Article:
I have heard your prayer and have chosen this place for myself…. When I shut up the heavens so that there is no rain, or command locusts to devour the land or send a plague among my people, if my people, who are called by my name, will humble themselves and pray and seek my face and turn from their wicked ways, then will I hear from heaven and will forgive their sin and will heal their land (7:13-14).


A Word of Caution

In the Old Testament sometimes we read that God “sent” a plague or disease. This language was used because in the Hebrew mind God was viewed as the all-powerful deity who was the source of all that happens: health and illness, tragedy and triumph, life and death. Yet, if we view these statements from the full context and teaching of Scripture, we need not believe that hardship in our individual lives or pandemic in the world is the direct action of God or that God is capricious or vindictive.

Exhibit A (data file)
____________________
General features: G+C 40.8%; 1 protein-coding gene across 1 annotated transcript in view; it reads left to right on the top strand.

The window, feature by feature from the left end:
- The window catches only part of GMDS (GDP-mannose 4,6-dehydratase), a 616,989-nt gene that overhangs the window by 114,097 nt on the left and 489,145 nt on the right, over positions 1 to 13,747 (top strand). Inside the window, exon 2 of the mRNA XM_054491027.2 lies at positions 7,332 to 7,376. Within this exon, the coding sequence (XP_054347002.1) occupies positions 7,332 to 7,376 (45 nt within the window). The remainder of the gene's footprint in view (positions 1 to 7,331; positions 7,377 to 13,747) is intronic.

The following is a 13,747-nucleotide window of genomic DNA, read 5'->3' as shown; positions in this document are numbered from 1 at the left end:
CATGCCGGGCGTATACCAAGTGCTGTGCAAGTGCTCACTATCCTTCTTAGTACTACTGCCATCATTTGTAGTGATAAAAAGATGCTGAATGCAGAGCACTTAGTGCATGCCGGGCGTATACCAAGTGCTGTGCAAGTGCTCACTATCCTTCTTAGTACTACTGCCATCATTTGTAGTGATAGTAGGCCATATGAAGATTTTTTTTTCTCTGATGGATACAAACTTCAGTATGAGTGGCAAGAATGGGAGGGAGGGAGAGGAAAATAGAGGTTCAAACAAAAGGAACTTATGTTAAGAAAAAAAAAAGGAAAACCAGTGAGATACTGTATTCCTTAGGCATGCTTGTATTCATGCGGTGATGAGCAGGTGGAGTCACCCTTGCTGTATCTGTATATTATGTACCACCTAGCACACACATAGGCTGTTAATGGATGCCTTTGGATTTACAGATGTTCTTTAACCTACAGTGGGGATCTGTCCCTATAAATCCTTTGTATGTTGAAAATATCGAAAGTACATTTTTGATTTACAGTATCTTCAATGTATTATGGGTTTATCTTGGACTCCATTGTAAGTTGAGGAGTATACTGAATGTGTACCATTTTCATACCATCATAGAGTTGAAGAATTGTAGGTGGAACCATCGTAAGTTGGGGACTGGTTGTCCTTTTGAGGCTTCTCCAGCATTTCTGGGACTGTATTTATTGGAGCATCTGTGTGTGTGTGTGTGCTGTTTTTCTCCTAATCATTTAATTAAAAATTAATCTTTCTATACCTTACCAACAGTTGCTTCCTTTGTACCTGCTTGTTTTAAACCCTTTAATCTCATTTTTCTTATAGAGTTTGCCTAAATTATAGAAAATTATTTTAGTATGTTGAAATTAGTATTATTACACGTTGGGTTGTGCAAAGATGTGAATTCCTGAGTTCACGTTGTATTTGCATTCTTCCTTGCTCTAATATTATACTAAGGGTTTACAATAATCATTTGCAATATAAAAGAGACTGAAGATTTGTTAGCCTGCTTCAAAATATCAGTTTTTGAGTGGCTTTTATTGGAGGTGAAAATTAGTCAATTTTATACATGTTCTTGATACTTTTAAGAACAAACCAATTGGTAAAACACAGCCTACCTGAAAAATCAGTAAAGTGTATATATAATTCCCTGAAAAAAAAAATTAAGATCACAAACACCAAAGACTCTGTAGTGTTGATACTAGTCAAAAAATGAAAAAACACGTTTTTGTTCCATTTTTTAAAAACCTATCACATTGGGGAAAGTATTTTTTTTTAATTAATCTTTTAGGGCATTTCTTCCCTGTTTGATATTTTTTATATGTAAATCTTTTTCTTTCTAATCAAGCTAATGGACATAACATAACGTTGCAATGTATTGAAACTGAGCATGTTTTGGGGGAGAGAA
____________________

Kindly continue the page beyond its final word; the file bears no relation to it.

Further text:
The Song of Moses (Deuteronomy 32:4) includes this declaration about the character of God: “… he is the Rock, his works are perfect, and all his ways are just. A faithful God who does no wrong, upright and just is he.” Repeatedly, in the Old Testament, people extol the love and mercy of God.


In John 9 Jesus clearly declares that a man’s congenital blindness is not the result of some specific sin. “Rabbi, who sinned, this man or his parents, that he was born blind,” Jesus’ disciples ask. “Neither!” Jesus responds unequivocally. Jesus did point out that the man’s blindness was an occasion when God’s work could be witnessed in the blind man’s life. Today, we might point to a complex set of genetic factors passed through DNA, an accident of nature, or a disease experienced during pregnancy. Yet, even in the face of these unfortunate circumstances we should expect to see God’s work of love and power.


We need not imagine that God decided a few months ago to send the coronavirus to judge us for our sin. Coronavirus reveals to us again our human vulnerability, the preciousness of life and that we are designed to trust in God. It opens the door for God, in love and care, to call us to our spiritual center once again. As C. S. Lewis so aptly wrote, “God whispers to us in our pleasures, speaks in our consciences, but shouts in our pains. It is his megaphone to rouse a deaf world.”


Going Deeper Biblically and Theologically